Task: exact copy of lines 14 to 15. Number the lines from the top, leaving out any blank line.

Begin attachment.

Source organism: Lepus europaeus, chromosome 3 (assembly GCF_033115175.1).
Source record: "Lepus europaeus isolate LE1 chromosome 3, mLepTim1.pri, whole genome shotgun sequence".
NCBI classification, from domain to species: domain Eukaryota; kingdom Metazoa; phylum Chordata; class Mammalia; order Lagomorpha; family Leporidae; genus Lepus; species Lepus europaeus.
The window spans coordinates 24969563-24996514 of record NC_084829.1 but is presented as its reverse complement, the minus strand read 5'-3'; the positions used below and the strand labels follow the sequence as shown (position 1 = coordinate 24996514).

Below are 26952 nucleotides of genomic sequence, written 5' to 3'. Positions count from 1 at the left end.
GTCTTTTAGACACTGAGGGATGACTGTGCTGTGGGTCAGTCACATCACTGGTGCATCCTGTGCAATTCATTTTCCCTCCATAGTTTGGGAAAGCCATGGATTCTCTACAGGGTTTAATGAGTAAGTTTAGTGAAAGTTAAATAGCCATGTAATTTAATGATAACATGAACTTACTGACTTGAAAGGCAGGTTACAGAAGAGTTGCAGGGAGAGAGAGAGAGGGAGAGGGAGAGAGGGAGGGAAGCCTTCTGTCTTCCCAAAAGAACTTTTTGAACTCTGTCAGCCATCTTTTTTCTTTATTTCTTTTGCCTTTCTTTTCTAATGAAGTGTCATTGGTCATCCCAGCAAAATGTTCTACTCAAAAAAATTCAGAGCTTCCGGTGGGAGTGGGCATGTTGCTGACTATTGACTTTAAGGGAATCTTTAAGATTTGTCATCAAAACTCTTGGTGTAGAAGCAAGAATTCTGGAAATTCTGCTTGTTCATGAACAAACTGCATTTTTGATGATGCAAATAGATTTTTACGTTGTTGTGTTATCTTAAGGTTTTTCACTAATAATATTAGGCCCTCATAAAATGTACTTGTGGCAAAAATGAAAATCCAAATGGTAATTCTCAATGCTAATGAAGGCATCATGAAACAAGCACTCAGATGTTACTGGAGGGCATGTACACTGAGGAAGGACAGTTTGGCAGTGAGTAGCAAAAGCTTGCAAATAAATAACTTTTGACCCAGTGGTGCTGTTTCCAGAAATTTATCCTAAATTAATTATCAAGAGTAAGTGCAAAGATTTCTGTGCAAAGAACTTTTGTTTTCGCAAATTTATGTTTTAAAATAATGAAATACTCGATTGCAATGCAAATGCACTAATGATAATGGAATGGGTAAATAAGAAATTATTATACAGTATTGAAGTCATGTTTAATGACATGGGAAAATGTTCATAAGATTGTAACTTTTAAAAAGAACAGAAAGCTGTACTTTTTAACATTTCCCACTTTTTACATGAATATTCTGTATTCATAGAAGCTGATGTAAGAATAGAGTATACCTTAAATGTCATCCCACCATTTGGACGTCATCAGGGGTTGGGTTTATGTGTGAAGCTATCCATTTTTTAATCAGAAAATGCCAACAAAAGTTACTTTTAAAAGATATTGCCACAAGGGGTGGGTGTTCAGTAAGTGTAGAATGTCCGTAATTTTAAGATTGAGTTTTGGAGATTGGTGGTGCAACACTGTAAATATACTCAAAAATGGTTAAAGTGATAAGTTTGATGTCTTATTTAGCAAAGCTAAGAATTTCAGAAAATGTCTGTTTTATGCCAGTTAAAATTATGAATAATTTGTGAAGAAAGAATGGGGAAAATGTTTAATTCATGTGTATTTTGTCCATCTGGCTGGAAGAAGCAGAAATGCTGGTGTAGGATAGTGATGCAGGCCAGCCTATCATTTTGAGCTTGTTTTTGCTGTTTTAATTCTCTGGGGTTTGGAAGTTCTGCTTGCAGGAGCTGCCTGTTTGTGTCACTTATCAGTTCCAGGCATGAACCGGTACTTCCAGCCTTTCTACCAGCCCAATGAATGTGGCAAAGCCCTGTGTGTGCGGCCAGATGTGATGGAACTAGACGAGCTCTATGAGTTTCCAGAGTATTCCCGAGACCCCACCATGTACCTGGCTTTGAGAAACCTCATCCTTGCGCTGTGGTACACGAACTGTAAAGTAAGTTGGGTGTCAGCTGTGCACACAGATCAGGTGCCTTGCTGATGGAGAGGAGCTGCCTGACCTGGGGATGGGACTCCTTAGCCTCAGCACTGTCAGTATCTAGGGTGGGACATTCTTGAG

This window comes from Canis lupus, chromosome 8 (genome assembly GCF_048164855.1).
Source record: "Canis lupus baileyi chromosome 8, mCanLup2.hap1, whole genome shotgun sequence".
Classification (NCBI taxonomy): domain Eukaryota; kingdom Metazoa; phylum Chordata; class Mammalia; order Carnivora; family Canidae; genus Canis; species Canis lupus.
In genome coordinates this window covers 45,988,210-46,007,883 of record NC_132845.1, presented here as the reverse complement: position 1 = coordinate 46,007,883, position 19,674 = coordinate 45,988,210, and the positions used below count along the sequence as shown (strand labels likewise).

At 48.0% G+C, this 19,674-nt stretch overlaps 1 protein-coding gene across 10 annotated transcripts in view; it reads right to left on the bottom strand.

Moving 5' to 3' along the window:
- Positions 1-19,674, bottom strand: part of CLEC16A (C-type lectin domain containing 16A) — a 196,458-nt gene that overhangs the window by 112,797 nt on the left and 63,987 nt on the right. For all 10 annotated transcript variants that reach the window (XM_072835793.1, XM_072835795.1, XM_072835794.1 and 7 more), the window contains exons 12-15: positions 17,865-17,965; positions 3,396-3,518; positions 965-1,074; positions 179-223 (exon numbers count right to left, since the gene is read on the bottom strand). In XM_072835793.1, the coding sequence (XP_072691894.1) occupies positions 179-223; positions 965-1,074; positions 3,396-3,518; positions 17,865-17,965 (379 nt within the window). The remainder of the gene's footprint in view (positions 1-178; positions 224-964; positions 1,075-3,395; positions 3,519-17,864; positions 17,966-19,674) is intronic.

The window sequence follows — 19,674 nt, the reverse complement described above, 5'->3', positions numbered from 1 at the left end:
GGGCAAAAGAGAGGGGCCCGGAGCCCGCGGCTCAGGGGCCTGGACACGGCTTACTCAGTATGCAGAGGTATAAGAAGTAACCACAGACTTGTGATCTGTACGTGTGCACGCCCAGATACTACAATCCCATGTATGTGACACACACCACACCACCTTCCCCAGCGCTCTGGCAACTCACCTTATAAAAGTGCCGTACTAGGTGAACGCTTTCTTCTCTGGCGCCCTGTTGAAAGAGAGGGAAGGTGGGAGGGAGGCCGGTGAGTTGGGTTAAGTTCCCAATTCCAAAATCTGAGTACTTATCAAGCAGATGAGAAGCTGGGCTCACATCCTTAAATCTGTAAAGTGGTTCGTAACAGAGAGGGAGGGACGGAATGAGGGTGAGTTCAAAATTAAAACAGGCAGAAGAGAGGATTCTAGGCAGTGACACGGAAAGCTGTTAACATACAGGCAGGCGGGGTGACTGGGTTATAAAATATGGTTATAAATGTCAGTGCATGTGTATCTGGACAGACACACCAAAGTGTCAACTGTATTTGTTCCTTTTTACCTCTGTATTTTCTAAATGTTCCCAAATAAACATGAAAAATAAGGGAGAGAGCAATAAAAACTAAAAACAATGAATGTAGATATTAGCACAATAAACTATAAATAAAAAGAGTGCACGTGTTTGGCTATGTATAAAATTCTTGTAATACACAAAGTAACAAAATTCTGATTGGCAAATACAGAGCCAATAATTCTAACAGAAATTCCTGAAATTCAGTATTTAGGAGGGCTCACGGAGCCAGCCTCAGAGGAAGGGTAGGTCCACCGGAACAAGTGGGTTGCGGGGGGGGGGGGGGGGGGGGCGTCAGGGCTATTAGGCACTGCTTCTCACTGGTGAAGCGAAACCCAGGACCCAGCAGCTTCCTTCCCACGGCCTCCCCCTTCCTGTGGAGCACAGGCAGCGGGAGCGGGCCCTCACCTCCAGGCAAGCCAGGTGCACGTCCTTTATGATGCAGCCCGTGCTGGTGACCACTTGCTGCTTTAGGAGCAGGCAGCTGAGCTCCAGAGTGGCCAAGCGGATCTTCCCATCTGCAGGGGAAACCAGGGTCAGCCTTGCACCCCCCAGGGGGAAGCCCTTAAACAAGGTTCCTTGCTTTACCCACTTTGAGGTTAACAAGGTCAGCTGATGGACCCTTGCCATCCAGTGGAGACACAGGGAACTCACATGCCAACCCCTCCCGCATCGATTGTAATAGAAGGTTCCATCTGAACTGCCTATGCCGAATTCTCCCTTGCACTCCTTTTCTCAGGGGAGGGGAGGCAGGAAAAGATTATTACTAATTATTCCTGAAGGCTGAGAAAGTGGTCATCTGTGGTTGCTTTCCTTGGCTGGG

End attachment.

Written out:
The window sequence follows — 19,674 nt, the reverse complement described above, 5'->3', positions numbered from 1 at the left end:
GGGCAAAAGAGAGGGGCCCGGAGCCCGCGGCTCAGGGGCCTGGACACGGCTTACTCAGTATGCAGAGGTATAAGAAGTAACCACAGACTTGTGATCTGTACGTGTGCACGCCCAGATACTACAATCCCATGTATGTGACACACACCACACCACCTTCCCCAGCGCTCTGGCAACTCACCTTATAAAAGTGCCGTACTAGGTGAACGCTTTCTTCTCTGGCGCCCTGTTGAAAGAGAGGGAAGGTGGGAGGGAGGCCGGTGAGTTGGGTTAAGTTCCCAATTCCAAAATCTGAGTACTTATCAAGCAGATGAGAAGCTGGGCTCACATCCTTAAATCTGTAAAGTGGTTCGTAACAGAGAGGGAGGGACGGAATGAGGGTGAGTTCAAAATTAAAACAGGCAGAAGAGAGGATTCTAGGCAGTGACACGGAAAGCTGTTAACATACAGGCAGGCGGGGTGACTGGGTTATAAAATATGGTTATAAATGTCAGTGCATGTGTATCTGGACAGACACACCAAAGTGTCAACTGTATTTGTTCCTTTTTACCTCTGTATTTTCTAAATGTTCCCAAATAAACATGAAAAATAAGGGAGAGAGCAATAAAAACTAAAAACAATGAATGTAGATATTAGCACAATAAACTATAAATAAAAAGAGTGCACGTGTTTGGCTATGTATAAAATTCTTGTAATACACAAAGTAACAAAATTCTGATTGGCAAATACAGAGCCAATAATTCTAACAGAAATTCCTGAAATTCAGTATTTAGGAGGGCTCACGGAGCCAGCCTCAGAGGAAGGGTAGGTCCACCGGAACAAGTGGGTTGCGGGGGGGGGGGGGGGGGGGGCGTCAGGGCTATTAGGCACTGCTTCTCACTGGTGAAGCGAAACCCAGGACCCAGCAGCTTCCTTCCCACGGCCTCCCCCTTCCTGTGGAGCACAGGCAGCGGGAGCGGGCCCTCACCTCCAGGCAAGCCAGGTGCACGTCCTTTATGATGCAGCCCGTGCTGGTGACCACTTGCTGCTTTAGGAGCAGGCAGCTGAGCTCCAGAGTGGCCAAGCGGATCTTCCCATCTGCAGGGGAAACCAGGGTCAGCCTTGCACCCCCCAGGGGGAAGCCCTTAAACAAGGTTCCTTGCTTTACCCACTTTGAGGTTAACAAGGTCAGCTGATGGACCCTTGCCATCCAGTGGAGACACAGGGAACTCACATGCCAACCCCTCCCGCATCGATTGTAATAGAAGGTTCCATCTGAACTGCCTATGCCGAATTCTCCCTTGCACTCCTTTTCTCAGGGGAGGGGAGGCAGGAAAAGATTATTACTAATTATTCCTGAAGGCTGAGAAAGTGGTCATCTGTGGTTGCTTTCCTTGGCTGGG